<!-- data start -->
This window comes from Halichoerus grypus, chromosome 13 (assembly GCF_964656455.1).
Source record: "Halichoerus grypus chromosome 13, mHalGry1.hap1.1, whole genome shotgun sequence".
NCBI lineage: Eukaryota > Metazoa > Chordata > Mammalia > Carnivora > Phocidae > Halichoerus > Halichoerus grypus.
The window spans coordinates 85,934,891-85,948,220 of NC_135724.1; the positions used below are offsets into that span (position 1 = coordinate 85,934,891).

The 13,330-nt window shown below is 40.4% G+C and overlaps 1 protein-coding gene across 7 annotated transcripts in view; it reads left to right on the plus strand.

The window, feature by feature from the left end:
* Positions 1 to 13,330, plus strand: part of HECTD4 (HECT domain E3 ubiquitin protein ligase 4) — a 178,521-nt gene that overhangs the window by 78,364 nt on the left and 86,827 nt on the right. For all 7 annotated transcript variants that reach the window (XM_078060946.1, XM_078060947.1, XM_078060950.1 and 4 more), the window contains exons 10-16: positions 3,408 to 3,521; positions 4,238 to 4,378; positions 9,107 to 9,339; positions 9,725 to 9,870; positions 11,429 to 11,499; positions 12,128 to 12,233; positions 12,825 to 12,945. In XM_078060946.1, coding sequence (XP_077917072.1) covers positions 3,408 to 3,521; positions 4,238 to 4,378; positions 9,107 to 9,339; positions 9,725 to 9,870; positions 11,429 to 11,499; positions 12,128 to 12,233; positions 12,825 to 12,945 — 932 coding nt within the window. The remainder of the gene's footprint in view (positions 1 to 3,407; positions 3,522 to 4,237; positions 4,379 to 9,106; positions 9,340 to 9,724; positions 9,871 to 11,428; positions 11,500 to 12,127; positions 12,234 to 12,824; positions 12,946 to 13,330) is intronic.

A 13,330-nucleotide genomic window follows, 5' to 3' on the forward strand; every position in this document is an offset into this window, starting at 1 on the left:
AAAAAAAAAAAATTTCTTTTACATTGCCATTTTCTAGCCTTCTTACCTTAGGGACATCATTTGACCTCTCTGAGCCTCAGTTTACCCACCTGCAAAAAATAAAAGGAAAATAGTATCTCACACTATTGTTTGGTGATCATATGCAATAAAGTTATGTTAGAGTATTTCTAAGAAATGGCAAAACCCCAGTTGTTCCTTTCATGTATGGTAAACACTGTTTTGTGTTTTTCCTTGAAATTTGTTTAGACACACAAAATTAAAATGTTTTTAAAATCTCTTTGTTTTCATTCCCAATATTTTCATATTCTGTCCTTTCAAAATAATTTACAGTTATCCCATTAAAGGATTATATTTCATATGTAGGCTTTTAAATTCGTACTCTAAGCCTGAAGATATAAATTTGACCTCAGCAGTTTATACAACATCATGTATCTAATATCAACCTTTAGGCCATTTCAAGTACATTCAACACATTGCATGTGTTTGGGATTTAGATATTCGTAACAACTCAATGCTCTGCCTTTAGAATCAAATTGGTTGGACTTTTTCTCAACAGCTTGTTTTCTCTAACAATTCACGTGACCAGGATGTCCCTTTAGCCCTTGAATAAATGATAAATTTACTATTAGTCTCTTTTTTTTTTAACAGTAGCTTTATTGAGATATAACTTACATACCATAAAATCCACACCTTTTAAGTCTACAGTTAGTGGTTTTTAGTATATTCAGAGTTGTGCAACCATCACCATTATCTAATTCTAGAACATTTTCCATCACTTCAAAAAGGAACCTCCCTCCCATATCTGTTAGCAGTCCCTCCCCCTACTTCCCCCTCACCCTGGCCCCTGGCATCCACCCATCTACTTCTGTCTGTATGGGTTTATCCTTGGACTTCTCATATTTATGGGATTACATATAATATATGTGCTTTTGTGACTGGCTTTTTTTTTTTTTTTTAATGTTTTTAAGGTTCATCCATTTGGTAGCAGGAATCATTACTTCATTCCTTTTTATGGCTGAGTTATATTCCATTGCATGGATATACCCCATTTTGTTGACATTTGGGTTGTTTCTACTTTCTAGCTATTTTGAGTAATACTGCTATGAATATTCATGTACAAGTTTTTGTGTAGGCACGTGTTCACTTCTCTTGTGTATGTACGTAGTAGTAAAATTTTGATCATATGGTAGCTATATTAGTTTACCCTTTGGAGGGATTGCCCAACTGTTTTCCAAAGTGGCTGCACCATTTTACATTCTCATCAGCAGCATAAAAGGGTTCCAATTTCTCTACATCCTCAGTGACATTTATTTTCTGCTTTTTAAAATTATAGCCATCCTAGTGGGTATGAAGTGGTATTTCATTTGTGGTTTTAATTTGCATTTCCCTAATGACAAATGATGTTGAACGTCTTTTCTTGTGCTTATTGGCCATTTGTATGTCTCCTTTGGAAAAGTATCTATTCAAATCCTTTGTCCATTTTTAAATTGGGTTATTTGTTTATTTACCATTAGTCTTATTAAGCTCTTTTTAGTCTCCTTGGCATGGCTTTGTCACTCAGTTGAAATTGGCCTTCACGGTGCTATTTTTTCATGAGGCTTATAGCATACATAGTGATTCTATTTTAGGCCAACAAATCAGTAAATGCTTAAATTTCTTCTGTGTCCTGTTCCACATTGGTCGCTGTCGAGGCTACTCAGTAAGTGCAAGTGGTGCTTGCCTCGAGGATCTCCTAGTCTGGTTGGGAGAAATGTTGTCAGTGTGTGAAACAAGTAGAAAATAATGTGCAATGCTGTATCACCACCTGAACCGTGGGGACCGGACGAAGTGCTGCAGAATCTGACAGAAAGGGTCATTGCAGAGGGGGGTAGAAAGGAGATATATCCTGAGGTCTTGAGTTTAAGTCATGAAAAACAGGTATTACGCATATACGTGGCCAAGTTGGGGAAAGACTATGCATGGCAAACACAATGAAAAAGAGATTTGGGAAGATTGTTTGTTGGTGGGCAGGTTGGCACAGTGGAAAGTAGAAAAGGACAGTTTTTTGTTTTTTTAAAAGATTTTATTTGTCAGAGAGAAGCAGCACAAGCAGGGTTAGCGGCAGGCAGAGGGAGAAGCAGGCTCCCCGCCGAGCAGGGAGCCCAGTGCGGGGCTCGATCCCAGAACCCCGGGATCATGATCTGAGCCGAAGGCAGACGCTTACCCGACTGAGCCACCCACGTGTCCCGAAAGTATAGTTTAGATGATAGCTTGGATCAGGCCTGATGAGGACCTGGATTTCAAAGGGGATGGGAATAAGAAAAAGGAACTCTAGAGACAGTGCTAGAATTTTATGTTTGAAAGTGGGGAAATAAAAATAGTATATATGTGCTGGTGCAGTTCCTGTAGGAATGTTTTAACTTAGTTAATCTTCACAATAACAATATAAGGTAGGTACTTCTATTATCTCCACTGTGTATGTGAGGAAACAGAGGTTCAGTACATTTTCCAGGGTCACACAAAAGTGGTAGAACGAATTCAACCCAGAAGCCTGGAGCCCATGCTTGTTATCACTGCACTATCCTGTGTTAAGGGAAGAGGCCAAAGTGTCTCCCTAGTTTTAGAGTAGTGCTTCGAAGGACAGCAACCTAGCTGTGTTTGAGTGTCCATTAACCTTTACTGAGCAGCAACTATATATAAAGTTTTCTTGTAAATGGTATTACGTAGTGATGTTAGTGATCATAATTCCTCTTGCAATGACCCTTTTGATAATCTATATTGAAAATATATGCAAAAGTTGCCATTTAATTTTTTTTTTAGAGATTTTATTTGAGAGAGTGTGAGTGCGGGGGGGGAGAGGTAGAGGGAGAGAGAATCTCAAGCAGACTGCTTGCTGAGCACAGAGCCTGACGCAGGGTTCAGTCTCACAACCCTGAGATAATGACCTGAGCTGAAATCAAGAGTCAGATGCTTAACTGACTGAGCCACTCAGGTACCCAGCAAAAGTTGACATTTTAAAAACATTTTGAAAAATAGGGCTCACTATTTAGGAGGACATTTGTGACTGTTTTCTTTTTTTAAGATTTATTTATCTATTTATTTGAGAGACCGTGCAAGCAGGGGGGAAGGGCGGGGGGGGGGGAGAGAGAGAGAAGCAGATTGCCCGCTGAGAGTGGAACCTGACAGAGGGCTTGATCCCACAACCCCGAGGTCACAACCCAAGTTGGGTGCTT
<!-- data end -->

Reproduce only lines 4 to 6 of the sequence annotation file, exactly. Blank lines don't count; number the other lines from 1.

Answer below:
The window spans coordinates 85,934,891-85,948,220 of NC_135724.1; the positions used below are offsets into that span (position 1 = coordinate 85,934,891).

The 13,330-nt window shown below is 40.4% G+C and overlaps 1 protein-coding gene across 7 annotated transcripts in view; it reads left to right on the plus strand.

The window, feature by feature from the left end: